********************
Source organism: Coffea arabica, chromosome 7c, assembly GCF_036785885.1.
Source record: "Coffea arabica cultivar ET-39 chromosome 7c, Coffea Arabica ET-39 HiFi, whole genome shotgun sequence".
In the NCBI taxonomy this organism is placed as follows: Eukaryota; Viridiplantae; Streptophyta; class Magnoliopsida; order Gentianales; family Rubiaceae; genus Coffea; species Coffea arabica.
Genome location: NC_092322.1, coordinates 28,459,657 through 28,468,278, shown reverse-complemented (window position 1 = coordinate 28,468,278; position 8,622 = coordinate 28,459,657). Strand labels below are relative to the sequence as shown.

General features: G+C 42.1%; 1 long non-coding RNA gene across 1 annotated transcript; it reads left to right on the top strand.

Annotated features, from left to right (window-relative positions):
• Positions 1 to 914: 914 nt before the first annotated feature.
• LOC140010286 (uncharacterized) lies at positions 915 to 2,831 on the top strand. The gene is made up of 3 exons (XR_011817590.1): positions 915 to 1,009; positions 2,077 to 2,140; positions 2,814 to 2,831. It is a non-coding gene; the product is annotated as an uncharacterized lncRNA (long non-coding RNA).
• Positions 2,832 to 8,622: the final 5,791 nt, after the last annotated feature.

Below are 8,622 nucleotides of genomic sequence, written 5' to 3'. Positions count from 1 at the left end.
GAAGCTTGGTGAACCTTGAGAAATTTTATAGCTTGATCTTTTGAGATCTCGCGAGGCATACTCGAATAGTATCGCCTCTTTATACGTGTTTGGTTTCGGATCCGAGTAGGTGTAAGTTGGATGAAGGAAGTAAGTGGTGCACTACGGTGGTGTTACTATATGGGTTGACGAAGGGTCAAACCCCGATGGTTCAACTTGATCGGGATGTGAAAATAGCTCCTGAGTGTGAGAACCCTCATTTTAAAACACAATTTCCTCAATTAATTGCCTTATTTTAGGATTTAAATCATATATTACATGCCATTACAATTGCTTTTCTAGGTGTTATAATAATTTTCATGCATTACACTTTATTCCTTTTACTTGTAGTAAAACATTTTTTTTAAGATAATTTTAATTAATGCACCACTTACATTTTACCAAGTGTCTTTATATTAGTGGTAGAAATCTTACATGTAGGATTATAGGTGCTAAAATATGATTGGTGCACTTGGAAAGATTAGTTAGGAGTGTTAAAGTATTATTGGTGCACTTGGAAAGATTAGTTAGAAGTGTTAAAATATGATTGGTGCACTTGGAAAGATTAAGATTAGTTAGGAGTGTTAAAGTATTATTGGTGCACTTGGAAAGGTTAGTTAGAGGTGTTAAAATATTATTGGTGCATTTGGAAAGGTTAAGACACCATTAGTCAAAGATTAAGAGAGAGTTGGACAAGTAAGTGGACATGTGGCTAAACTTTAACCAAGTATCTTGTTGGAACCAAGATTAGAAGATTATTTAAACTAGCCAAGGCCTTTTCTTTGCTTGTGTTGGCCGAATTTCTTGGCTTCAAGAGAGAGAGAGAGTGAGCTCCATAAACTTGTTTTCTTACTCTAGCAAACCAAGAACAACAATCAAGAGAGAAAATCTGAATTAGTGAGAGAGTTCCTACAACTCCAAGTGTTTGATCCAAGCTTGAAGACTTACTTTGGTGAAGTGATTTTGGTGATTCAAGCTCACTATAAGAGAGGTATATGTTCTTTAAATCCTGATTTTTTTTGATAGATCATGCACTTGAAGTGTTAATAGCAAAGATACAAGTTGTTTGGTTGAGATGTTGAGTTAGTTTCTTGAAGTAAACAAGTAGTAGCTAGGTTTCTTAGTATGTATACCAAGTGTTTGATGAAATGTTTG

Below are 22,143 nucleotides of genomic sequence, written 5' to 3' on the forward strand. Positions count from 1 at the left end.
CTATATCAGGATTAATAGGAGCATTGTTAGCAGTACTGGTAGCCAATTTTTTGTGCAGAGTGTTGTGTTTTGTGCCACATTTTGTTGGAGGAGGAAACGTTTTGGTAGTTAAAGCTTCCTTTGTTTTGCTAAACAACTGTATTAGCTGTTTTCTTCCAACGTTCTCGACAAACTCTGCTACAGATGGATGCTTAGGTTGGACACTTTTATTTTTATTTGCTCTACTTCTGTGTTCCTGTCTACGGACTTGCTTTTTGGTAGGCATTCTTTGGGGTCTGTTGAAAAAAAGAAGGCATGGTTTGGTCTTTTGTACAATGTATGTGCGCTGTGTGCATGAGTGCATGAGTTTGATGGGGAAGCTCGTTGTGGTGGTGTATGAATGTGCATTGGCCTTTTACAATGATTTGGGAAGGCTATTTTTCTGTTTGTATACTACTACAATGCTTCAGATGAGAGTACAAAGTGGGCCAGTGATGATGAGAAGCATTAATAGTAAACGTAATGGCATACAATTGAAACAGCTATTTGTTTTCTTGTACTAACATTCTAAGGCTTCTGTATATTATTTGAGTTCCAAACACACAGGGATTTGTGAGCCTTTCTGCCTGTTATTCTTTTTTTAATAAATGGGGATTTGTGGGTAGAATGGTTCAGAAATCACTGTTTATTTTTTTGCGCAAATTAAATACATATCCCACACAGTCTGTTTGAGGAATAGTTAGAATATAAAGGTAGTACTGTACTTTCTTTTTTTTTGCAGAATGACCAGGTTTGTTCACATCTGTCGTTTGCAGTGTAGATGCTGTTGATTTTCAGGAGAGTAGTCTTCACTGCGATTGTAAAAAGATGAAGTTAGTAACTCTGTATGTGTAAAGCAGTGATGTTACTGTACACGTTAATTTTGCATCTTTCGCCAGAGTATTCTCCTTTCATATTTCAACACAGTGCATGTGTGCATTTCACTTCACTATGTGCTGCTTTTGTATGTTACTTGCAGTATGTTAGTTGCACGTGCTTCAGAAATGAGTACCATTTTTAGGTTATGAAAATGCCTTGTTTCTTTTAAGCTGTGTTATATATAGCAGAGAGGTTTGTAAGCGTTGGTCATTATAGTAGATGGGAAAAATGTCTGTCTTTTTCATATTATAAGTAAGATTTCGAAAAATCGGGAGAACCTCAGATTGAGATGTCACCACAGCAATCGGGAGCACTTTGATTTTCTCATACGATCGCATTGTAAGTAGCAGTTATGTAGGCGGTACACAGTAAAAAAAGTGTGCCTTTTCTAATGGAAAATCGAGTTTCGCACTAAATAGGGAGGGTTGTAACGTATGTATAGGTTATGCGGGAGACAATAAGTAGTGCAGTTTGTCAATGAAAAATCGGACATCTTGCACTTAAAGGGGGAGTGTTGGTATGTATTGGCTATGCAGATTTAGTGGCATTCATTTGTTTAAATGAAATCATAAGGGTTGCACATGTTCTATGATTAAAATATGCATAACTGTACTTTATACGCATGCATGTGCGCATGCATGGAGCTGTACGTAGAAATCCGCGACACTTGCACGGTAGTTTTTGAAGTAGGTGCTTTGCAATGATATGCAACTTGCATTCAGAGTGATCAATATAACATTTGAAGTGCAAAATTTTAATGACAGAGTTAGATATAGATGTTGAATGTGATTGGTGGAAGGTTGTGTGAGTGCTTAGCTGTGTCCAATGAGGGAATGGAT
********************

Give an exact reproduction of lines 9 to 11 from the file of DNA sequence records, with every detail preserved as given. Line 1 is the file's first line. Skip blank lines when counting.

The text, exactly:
• Positions 2,832 to 8,622: the final 5,791 nt, after the last annotated feature.

Below are 8,622 nucleotides of genomic sequence, written 5' to 3'. Positions count from 1 at the left end.
GAAGCTTGGTGAACCTTGAGAAATTTTATAGCTTGATCTTTTGAGATCTCGCGAGGCATACTCGAATAGTATCGCCTCTTTATACGTGTTTGGTTTCGGATCCGAGTAGGTGTAAGTTGGATGAAGGAAGTAAGTGGTGCACTACGGTGGTGTTACTATATGGGTTGACGAAGGGTCAAACCCCGATGGTTCAACTTGATCGGGATGTGAAAATAGCTCCTGAGTGTGAGAACCCTCATTTTAAAACACAATTTCCTCAATTAATTGCCTTATTTTAGGATTTAAATCATATATTACATGCCATTACAATTGCTTTTCTAGGTGTTATAATAATTTTCATGCATTACACTTTATTCCTTTTACTTGTAGTAAAACATTTTTTTTAAGATAATTTTAATTAATGCACCACTTACATTTTACCAAGTGTCTTTATATTAGTGGTAGAAATCTTACATGTAGGATTATAGGTGCTAAAATATGATTGGTGCACTTGGAAAGATTAGTTAGGAGTGTTAAAGTATTATTGGTGCACTTGGAAAGATTAGTTAGAAGTGTTAAAATATGATTGGTGCACTTGGAAAGATTAAGATTAGTTAGGAGTGTTAAAGTATTATTGGTGCACTTGGAAAGGTTAGTTAGAGGTGTTAAAATATTATTGGTGCATTTGGAAAGGTTAAGACACCATTAGTCAAAGATTAAGAGAGAGTTGGACAAGTAAGTGGACATGTGGCTAAACTTTAACCAAGTATCTTGTTGGAACCAAGATTAGAAGATTATTTAAACTAGCCAAGGCCTTTTCTTTGCTTGTGTTGGCCGAATTTCTTGGCTTCAAGAGAGAGAGAGAGTGAGCTCCATAAACTTGTTTTCTTACTCTAGCAAACCAAGAACAACAATCAAGAGAGAAAATCTGAATTAGTGAGAGAGTTCCTACAACTCCAAGTGTTTGATCCAAGCTTGAAGACTTACTTTGGTGAAGTGATTTTGGTGATTCAAGCTCACTATAAGAGAGGTATATGTTCTTTAAATCCTGATTTTTTTTGATAGATCATGCACTTGAAGTGTTAATAGCAAAGATACAAGTTGTTTGGTTGAGATGTTGAGTTAGTTTCTTGAAGTAAACAAGTAGTAGCTAGGTTTCTTAGTATGTATACCAAGTGTTTGATGAAATGTTTG